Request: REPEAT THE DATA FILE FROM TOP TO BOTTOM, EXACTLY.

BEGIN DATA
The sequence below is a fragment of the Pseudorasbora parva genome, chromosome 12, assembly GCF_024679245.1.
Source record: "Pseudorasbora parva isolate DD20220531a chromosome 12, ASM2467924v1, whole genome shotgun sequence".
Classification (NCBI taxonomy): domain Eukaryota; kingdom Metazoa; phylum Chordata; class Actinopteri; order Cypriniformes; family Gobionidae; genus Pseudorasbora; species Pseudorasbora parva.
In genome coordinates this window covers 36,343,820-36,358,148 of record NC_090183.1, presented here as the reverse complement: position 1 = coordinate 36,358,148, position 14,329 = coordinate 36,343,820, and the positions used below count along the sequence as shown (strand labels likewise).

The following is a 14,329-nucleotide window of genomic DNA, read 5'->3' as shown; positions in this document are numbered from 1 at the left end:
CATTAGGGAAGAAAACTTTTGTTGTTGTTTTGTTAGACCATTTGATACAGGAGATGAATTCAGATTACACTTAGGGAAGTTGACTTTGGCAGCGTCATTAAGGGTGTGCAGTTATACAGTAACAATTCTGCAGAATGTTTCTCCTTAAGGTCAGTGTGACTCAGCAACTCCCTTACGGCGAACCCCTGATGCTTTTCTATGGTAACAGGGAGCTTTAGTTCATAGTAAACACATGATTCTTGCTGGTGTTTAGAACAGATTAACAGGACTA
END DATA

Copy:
The sequence below is a fragment of the Pseudorasbora parva genome, chromosome 12, assembly GCF_024679245.1.
Source record: "Pseudorasbora parva isolate DD20220531a chromosome 12, ASM2467924v1, whole genome shotgun sequence".
Classification (NCBI taxonomy): domain Eukaryota; kingdom Metazoa; phylum Chordata; class Actinopteri; order Cypriniformes; family Gobionidae; genus Pseudorasbora; species Pseudorasbora parva.
In genome coordinates this window covers 36,343,820-36,358,148 of record NC_090183.1, presented here as the reverse complement: position 1 = coordinate 36,358,148, position 14,329 = coordinate 36,343,820, and the positions used below count along the sequence as shown (strand labels likewise).

The following is a 14,329-nucleotide window of genomic DNA, read 5'->3' as shown; positions in this document are numbered from 1 at the left end:
CATTAGGGAAGAAAACTTTTGTTGTTGTTTTGTTAGACCATTTGATACAGGAGATGAATTCAGATTACACTTAGGGAAGTTGACTTTGGCAGCGTCATTAAGGGTGTGCAGTTATACAGTAACAATTCTGCAGAATGTTTCTCCTTAAGGTCAGTGTGACTCAGCAACTCCCTTACGGCGAACCCCTGATGCTTTTCTATGGTAACAGGGAGCTTTAGTTCATAGTAAACACATGATTCTTGCTGGTGTTTAGAACAGATTAACAGGACTA